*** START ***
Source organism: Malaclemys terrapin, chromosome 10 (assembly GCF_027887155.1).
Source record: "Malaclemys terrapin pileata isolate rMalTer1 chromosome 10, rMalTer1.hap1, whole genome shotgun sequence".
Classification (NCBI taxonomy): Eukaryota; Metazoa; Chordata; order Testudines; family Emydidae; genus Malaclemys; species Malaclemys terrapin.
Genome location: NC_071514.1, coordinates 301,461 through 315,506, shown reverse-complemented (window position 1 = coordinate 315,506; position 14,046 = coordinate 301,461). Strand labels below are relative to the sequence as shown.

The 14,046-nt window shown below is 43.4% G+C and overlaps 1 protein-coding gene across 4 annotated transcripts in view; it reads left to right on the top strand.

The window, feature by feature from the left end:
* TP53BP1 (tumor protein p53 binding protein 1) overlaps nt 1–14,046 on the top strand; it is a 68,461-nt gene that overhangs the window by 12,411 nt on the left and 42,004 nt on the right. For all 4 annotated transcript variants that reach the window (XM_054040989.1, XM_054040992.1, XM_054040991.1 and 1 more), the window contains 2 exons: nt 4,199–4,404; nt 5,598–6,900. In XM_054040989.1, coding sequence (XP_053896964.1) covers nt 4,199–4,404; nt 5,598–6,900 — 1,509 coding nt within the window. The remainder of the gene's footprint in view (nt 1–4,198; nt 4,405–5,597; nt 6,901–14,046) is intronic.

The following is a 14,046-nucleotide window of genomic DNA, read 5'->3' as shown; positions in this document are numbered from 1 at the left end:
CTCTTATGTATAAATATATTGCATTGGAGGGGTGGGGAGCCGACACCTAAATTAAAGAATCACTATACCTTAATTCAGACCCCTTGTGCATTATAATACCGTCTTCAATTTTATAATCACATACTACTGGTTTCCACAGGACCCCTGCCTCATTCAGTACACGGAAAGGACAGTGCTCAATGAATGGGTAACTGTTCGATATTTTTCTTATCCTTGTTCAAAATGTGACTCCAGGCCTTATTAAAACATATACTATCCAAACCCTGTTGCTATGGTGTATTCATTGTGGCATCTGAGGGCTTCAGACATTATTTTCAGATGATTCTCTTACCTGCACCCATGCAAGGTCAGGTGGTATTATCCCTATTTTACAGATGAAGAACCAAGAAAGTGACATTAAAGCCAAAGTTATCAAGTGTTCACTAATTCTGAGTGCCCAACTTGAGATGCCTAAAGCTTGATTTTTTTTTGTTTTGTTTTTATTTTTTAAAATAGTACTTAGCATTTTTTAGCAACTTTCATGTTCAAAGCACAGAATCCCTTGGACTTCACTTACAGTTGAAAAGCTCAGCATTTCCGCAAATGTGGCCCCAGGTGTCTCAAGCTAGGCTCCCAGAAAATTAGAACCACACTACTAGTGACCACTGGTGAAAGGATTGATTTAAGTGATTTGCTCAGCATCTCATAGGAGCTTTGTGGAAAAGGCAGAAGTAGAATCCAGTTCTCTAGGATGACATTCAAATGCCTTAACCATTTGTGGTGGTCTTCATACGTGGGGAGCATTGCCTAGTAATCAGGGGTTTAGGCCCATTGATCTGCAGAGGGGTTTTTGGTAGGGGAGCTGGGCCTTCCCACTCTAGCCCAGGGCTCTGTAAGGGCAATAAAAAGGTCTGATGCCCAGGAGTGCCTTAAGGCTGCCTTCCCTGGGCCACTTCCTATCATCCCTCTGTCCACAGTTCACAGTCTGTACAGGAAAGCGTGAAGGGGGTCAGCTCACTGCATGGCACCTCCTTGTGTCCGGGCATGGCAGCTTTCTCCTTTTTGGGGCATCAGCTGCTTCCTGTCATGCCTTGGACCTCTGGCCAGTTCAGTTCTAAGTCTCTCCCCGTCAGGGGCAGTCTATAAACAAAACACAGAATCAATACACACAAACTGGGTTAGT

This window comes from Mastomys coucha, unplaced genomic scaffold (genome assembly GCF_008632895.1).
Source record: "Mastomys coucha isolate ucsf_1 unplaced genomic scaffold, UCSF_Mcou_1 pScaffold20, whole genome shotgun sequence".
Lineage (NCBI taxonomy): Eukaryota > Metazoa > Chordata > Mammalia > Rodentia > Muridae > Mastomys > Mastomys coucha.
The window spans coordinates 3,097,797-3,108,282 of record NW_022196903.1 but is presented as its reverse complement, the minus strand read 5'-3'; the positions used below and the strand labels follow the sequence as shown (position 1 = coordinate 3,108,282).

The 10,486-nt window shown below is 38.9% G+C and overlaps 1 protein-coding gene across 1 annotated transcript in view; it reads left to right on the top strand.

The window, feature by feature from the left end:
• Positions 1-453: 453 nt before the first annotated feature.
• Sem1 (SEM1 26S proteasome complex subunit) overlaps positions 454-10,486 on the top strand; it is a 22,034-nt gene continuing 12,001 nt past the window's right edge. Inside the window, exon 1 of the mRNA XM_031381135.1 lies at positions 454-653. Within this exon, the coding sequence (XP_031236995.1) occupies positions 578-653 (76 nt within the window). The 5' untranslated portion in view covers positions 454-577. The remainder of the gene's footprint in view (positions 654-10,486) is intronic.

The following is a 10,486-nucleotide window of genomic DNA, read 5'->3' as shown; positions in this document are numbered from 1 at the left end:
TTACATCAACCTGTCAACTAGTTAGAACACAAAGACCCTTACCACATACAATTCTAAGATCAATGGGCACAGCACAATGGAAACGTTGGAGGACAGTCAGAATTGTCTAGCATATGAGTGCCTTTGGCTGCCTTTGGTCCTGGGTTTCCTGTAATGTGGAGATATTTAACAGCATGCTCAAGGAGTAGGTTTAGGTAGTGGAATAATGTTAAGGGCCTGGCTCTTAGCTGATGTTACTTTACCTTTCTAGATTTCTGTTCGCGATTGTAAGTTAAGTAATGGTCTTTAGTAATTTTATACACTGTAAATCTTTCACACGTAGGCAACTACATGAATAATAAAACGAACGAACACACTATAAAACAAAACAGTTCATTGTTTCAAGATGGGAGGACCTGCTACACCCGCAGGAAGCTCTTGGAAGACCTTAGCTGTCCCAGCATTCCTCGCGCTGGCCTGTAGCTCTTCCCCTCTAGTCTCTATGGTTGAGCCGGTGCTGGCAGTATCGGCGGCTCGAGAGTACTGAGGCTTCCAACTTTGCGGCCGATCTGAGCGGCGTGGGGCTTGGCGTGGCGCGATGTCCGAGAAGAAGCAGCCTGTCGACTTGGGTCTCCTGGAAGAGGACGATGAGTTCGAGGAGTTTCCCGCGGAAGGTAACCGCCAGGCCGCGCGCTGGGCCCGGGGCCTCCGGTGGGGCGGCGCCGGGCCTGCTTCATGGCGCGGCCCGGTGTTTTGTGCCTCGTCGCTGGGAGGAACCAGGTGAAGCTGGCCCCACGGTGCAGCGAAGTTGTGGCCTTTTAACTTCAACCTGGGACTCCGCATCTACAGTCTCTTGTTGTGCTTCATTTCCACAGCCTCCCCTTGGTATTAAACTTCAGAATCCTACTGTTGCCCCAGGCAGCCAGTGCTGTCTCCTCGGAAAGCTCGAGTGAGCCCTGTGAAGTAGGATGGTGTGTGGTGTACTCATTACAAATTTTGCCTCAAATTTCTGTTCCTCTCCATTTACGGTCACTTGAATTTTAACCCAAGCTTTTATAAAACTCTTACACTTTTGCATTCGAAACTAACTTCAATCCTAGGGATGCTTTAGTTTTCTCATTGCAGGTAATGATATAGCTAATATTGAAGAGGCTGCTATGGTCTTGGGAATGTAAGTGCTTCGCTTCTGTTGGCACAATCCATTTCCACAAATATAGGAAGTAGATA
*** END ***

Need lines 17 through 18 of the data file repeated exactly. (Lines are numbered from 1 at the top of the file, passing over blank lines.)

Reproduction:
• Sem1 (SEM1 26S proteasome complex subunit) overlaps positions 454-10,486 on the top strand; it is a 22,034-nt gene continuing 12,001 nt past the window's right edge. Inside the window, exon 1 of the mRNA XM_031381135.1 lies at positions 454-653. Within this exon, the coding sequence (XP_031236995.1) occupies positions 578-653 (76 nt within the window). The 5' untranslated portion in view covers positions 454-577. The remainder of the gene's footprint in view (positions 654-10,486) is intronic.

The following is a 10,486-nucleotide window of genomic DNA, read 5'->3' as shown; positions in this document are numbered from 1 at the left end: